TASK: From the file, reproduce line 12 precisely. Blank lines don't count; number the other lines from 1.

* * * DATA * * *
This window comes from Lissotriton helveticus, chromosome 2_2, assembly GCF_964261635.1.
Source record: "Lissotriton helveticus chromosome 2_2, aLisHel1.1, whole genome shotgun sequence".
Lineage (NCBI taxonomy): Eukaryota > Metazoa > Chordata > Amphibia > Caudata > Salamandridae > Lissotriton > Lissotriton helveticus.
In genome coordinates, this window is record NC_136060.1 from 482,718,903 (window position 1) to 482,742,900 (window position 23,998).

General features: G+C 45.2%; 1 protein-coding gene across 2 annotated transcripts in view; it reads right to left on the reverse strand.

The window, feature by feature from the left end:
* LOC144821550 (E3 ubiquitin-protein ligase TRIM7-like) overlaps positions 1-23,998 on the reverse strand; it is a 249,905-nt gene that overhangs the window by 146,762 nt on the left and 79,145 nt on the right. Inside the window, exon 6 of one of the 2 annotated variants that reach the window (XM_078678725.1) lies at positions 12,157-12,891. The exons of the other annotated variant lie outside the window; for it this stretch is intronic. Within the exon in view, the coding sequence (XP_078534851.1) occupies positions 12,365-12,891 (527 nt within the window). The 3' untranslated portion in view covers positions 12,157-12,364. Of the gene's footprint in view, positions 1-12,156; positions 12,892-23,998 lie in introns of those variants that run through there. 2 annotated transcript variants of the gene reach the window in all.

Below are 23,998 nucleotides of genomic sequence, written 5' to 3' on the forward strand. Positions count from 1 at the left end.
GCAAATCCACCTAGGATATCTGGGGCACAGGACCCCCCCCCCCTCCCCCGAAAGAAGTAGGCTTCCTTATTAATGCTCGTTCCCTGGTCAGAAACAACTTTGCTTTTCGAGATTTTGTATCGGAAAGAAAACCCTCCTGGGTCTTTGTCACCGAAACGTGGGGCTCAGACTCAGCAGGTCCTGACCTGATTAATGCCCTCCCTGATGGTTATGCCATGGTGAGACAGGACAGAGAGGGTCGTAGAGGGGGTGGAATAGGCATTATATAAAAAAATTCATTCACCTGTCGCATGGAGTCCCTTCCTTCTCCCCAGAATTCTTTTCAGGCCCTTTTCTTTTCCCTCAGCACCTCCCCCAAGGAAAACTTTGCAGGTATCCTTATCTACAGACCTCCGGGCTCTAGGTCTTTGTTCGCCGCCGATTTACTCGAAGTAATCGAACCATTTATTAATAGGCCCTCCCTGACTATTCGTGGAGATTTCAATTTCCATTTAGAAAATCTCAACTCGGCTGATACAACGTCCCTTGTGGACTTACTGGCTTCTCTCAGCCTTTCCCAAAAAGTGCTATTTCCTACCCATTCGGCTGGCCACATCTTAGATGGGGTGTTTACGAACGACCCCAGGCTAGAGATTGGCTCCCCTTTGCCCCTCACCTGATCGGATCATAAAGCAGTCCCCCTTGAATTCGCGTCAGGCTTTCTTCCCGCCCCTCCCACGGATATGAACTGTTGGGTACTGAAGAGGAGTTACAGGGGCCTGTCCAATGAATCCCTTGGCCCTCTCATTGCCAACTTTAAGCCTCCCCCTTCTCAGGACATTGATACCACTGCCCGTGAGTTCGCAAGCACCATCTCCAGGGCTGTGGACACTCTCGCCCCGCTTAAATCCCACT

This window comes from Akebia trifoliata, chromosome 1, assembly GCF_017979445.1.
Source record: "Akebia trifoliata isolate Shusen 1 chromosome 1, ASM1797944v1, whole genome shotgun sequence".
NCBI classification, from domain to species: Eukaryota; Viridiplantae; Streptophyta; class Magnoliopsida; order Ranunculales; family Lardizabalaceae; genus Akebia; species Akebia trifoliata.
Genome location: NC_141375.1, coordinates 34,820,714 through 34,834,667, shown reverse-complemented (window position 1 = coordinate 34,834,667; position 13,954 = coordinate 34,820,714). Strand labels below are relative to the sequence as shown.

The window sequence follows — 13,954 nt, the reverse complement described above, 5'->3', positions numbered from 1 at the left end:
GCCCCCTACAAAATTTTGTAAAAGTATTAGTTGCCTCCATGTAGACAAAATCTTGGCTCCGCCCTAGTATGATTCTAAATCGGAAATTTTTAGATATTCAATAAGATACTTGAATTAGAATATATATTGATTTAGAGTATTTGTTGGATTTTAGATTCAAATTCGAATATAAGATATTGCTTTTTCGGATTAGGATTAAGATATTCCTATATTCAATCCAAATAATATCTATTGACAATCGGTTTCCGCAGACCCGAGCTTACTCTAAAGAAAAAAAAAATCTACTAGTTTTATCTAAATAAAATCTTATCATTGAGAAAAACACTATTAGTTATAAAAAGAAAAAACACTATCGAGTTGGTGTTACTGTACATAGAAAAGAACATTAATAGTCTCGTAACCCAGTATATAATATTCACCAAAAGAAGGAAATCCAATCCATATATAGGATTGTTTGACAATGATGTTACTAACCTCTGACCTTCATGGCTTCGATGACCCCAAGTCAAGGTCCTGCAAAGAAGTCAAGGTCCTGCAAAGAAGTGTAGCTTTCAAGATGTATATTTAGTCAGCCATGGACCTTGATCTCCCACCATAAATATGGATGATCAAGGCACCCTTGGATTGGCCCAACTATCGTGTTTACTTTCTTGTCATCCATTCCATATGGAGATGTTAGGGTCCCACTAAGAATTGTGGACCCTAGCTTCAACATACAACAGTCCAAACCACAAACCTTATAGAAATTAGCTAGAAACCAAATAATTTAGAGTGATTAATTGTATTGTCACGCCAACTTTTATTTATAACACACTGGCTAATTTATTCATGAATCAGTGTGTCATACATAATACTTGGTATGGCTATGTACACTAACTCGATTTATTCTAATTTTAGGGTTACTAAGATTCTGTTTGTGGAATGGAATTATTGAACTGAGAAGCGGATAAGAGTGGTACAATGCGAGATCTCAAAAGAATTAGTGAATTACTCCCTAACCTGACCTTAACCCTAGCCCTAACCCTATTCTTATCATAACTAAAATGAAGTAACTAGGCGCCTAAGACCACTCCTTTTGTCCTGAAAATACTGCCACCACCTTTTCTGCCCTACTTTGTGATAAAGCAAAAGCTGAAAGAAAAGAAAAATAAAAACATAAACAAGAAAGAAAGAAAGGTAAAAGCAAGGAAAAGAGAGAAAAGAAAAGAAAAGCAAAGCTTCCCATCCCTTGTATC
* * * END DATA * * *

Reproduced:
NCBI classification, from domain to species: Eukaryota; Viridiplantae; Streptophyta; class Magnoliopsida; order Ranunculales; family Lardizabalaceae; genus Akebia; species Akebia trifoliata.